But he knew he had to pay it. He was a father. So he’d pay the reinstatement fee. We’d pay the overage for them to simply flip a switch and turn things back on. Even though I know now I wasn’t responsible for any of this, I felt I was. If we missed the deadline, it was my fault. If we went without water service, it was my fault. If we went without power, it was my fault. No one ever said that it was or it wasn’t my fault, but I knew that if I’d only gotten things arranged sooner or earlier, than it wouldn’t be my fault.

This went on for years, well beyond the time I thought it would transition back to being his responsibility. And it wasn’t an issue of not having the money. It was that he lacked the executive functioning skills to properly deal with it or simply chose to abdicate onto a child. After all, it’s so much easier to not deal with bills… At the time I felt it was an honor to serve the family this way. I felt as though I was like a partner.

I realized many years later that I was only band-aiding the situation. My father and mother were not going to change unless something catastrophic happened to them. In time I came to realize that their catastrophes could be out-catastrophed and nothing ever changed. They continued to calcify and corrode their relationship and our wellbeing.

There was never enough gravitas in any situation to get them to change.

So, as an adult, with my parents long gone, I see clearly now, that COVID19 makes me feel like I’m 14 all over again. Except it’s everyone who has something to lose now.

If we don’t change, this will happen again. We will be confronted with huge choices.

Can we stop our compulsive and mindless behavior?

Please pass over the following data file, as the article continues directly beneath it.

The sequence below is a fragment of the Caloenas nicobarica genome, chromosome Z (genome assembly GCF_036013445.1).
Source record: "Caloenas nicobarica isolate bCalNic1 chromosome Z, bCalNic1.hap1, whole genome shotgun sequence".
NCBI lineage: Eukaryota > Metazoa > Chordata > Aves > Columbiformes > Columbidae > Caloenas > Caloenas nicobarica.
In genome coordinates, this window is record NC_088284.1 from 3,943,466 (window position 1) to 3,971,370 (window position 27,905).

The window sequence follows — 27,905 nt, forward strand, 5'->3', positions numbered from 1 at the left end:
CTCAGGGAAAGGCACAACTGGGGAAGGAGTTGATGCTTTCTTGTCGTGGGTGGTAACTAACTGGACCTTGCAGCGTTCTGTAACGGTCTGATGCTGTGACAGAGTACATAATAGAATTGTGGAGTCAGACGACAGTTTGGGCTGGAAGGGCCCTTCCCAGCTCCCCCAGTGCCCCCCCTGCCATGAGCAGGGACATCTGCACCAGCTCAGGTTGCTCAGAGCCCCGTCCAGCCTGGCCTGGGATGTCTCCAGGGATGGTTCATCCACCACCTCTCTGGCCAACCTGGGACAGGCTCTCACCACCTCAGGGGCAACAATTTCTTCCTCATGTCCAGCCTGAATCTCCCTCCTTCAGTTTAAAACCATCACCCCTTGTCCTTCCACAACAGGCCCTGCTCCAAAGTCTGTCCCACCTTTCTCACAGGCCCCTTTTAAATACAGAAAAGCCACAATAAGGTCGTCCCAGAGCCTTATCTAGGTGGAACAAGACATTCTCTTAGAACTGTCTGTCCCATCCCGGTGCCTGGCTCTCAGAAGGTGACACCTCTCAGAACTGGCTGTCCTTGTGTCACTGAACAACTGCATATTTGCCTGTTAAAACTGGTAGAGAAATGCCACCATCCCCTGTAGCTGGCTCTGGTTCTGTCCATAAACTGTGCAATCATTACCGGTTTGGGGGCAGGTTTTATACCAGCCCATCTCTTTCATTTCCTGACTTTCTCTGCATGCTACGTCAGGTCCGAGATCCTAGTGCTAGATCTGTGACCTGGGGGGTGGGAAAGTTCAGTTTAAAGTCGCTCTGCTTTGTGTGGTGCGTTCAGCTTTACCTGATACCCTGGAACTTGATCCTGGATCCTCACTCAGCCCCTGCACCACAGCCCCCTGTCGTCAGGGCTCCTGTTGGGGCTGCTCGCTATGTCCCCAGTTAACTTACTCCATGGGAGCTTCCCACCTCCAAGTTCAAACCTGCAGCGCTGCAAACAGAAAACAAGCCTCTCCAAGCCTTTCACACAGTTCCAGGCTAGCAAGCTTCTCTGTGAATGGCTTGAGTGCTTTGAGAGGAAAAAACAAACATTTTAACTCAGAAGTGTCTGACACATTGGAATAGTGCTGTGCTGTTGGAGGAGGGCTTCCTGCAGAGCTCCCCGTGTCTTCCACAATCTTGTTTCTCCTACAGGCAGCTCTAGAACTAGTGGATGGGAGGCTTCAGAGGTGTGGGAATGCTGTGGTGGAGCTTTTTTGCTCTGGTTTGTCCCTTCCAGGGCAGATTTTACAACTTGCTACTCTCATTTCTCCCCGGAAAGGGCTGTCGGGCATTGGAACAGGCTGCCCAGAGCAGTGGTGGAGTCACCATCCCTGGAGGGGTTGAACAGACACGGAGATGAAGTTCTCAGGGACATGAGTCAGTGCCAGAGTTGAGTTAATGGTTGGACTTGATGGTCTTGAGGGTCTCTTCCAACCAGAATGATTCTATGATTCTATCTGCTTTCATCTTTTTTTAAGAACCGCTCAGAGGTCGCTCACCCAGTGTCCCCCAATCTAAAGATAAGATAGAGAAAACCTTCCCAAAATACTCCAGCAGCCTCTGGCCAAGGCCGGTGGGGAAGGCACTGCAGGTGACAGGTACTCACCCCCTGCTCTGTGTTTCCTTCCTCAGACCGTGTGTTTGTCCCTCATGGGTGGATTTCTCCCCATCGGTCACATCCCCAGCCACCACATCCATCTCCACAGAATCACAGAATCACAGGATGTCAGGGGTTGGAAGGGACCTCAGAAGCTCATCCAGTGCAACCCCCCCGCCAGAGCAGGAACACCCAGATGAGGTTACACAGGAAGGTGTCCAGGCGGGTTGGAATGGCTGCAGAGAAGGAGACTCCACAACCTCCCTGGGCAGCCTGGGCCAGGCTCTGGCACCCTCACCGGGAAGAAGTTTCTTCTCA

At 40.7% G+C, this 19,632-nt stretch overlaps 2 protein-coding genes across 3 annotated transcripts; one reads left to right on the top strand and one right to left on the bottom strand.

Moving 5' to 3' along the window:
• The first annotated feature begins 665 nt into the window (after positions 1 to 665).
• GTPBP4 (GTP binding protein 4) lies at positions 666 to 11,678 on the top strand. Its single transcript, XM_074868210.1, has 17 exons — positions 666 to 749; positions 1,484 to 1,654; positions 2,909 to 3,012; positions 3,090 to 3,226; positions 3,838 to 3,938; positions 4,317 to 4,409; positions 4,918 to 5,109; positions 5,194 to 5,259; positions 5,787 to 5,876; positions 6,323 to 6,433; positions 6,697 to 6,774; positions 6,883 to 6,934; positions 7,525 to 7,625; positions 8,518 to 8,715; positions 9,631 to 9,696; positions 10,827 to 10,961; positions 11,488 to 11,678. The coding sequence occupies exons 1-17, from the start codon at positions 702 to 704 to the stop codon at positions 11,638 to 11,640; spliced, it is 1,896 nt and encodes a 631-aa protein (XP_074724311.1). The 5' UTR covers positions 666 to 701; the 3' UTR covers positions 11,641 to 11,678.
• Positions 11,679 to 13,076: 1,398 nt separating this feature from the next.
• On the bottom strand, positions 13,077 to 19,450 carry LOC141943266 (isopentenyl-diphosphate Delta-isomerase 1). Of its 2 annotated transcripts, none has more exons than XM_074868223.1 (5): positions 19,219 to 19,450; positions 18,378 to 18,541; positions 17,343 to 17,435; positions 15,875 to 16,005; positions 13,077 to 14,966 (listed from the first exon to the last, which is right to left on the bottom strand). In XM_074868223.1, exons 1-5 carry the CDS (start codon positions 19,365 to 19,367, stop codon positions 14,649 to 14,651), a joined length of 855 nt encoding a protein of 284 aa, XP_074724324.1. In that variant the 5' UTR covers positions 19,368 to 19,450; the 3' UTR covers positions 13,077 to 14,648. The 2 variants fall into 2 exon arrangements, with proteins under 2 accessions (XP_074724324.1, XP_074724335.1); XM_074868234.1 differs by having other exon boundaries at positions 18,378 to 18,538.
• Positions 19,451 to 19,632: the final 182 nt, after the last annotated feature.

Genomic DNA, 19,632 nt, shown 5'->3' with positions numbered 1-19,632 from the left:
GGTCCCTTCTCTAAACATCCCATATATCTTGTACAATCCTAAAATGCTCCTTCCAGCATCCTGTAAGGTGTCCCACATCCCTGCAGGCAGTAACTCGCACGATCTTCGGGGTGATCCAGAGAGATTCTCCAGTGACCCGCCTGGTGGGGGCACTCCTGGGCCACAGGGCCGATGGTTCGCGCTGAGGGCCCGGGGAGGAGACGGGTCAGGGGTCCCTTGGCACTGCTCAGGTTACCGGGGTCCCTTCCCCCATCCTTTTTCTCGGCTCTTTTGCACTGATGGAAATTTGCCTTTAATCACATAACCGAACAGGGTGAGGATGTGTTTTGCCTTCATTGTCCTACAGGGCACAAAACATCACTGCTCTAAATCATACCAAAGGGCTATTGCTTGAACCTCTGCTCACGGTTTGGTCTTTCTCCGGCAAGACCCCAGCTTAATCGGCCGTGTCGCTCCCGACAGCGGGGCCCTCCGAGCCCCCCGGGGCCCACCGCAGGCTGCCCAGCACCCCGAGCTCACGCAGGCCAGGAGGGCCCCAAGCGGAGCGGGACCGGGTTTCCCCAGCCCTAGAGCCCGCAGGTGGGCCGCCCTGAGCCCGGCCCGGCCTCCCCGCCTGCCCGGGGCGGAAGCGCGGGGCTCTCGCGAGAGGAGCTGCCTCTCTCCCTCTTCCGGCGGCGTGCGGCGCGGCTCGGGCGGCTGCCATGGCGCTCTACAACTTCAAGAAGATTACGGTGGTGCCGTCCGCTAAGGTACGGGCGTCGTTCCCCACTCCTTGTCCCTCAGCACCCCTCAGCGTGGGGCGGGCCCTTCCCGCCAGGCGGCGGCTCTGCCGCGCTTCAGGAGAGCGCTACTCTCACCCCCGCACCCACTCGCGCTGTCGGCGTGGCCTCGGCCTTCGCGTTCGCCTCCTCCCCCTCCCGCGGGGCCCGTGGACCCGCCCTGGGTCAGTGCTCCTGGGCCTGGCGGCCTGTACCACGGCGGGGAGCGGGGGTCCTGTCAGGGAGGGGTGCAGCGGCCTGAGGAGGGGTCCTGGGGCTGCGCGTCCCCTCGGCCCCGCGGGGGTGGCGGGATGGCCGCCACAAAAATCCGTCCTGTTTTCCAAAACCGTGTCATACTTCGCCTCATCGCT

Can we sit with “now”?
Can we be OK with not being OK? Can we pause? Can we decide we don’t need it?

Do we need the vacations on the massive cruise liners? I know a friend who booked a cruise on a smaller vessel that is environmentally aware and doesn’t dump its garbage into the sea.

Do we need the waste and soulless existence in empty experiences? I get the need for a break and a shift in perspective but we can do more. We can grow.

What are we running from?
Can we confront it? (I assure you it’s not that scary.)

About mindless consumption: This isn’t a matter of choosing the better brand. It’s a matter of looking in our closets and realizing we have enough. It’s a matter of looking inside our medicine cabinets and knowing we don’t need another kind of lotion or to try another anti-aging cream or yet another fabulous mascara. We are enough.

Eventually we will die. The crap we will leave behind is overwhelming to consider. I had to sell my parents’ homes and one of them — oh my lord! — was a museum to a sea of unused anything, unopened that, collections of this and waste.

Would any of us look at the person who may be on a ventilator in an ICU and say to them, “You really should have done that addition to the house”? Does it take people dying to realize that none of what we fret over doesn’t matter and that everything we avoid does matter?

Who will we be when we come out of this experience?

Let’s live responsibly and with presence. What are we so afraid of? Share love. Share compassion. Unload your burdens. Create space in your heart. Let shit go.

Thanks for reading.